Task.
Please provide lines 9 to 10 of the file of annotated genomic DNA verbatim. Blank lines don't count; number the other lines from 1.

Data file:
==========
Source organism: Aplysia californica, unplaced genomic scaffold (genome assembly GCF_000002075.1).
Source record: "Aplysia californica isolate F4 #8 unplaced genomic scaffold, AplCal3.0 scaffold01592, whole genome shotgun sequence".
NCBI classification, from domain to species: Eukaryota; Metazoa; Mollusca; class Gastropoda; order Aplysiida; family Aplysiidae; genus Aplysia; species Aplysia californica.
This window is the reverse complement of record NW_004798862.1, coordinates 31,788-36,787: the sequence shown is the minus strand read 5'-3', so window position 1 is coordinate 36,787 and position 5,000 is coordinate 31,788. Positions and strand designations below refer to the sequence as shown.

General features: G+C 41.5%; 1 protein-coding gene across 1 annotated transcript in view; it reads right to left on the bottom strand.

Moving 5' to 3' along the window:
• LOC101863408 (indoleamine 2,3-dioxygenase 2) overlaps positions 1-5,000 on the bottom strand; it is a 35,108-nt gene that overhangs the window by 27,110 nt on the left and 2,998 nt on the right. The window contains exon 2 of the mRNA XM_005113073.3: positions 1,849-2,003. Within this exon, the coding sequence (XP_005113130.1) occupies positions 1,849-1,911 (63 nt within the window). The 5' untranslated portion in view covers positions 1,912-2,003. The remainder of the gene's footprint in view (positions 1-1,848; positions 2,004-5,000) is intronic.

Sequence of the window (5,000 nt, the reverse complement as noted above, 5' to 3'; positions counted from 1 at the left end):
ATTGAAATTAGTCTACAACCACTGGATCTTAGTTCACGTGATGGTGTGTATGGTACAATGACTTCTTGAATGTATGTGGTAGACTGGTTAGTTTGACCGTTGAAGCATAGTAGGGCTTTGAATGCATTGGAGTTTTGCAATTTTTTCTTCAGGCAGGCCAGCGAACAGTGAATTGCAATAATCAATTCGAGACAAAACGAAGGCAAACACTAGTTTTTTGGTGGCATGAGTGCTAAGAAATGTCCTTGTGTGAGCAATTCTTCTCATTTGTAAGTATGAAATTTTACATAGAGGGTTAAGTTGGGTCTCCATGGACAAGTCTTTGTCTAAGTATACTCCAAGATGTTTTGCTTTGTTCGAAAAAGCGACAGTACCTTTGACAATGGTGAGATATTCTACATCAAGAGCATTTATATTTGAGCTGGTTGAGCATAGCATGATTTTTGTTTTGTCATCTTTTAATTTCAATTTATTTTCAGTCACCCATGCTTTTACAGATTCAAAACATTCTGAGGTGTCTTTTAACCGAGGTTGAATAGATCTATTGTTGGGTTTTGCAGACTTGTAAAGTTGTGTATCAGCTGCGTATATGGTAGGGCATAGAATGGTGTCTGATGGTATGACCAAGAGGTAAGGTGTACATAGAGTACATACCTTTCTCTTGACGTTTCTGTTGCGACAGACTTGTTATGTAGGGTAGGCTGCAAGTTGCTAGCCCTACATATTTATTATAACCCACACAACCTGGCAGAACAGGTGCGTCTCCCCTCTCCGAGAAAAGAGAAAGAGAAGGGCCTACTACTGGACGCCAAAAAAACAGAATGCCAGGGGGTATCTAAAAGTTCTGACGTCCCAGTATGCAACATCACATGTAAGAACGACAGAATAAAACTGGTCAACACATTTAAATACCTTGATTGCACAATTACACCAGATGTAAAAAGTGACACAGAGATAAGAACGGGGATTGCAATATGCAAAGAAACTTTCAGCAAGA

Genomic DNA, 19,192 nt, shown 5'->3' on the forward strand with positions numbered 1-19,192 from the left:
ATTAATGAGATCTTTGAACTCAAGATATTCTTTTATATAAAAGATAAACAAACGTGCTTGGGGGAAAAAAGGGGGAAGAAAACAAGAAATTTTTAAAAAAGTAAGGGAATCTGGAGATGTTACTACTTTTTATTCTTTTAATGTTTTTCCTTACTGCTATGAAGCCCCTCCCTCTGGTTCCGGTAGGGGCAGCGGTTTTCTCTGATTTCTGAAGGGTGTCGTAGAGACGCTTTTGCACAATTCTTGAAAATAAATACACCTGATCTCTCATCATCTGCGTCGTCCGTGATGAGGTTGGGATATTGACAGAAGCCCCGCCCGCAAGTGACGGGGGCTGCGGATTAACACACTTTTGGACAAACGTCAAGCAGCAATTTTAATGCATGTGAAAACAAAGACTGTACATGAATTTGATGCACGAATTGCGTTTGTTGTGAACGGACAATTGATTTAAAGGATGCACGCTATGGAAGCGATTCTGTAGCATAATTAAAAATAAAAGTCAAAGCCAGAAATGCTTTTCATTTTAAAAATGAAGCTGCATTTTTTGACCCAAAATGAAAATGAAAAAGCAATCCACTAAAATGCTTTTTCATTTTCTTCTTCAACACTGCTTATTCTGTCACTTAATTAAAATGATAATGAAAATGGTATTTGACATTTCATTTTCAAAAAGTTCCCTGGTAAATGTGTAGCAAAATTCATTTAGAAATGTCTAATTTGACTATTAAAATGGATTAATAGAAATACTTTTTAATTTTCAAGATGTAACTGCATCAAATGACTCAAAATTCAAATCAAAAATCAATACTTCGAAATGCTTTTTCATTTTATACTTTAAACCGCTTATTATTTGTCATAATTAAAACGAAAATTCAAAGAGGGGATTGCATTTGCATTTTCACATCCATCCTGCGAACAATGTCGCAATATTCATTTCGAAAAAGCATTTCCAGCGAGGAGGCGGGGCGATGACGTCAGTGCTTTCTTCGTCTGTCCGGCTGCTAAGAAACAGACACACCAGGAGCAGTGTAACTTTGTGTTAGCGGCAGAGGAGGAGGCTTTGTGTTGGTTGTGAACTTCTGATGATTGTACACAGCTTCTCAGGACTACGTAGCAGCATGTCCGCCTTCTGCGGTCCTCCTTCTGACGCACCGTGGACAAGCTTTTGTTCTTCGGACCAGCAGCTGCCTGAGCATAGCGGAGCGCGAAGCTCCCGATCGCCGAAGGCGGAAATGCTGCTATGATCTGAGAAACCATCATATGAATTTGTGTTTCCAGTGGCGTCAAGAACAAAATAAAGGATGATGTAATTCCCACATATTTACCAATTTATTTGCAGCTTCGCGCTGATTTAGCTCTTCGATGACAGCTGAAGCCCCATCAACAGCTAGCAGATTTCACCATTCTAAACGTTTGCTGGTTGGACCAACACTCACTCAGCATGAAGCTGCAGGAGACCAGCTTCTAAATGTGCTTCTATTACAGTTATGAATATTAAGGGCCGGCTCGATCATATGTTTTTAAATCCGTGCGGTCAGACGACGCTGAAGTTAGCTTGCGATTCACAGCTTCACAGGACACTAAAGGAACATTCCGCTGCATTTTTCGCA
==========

ATTGAAATTAGTCTACAACCACTGGATCTTAGTTCACGTGATGGTGTGTATGGTACAATGACTTCTTGAATGTATGTGGTAGACTGGTTAGTTTGACCGTTGAAGCATAGTAGGGCTTTGAATGCATTGGAGTTTTGCAATTTTTTCTTCAGGCAGGCCAGCGAACAGTGAATTGCAATAATCAATTCGAGACAAAACGAAGGCAAACACTAGTTTTTTGGTGGCATGAGTGCTAAGAAATGTCCTTGTGTGAGCAATTCTTCTCATTTGTAAGTATGAAATTTTACATAGAGGGTTAAGTTGGGTCTCCATGGACAAGTCTTTGTCTAAGTATACTCCAAGATGTTTTGCTTTGTTCGAAAAAGCGACAGTACCTTTGACAATGGTGAGATATTCTACATCAAGAGCATTTATATTTGAGCTGGTTGAGCATAGCATGATTTTTGTTTTGTCATCTTTTAATTTCAATTTATTTTCAGTCACCCATGCTTTTACAGATTCAAAACATTCTGAGGTGTCTTTTAACCGAGGTTGAATAGATCTATTGTTGGGTTTTGCAGACTTGTAAAGTTGTGTATCAGCTGCGTATATGGTAGGGCATAGAATGGTGTCTGATGGTATGACCAAGAGGTAAGGTGTACATAGAGTACATACCTTTCTCTTGACGTTTCTGTTGCGACAGACTTGTTATGTAGGGTAGGCTGCAAGTTGCTAGCCCTACATATTTATTATAACCCACACAACCTGGCAGAACAGGTGCGTCTCCCCTCTCCGAGAAAAGAGAAAGAGAAGGGCCTACTACTGGACGCCAAAAAAACAGAATGCCAGGGGGTATCTAAAAGTTCTGACGTCCCAGTATGCAACATCACATGTAAGAACGACAGAATAAAACTGGTCAACACATTTAAATACCTTGATTGCACAATTACACCAGATGTAAAAAGTGACACAGAGATAAGAACGGGGATTGCAATATGCAAAGAAACTTTCAGCAAGA

Genomic DNA, 19,192 nt, shown 5'->3' on the forward strand with positions numbered 1-19,192 from the left: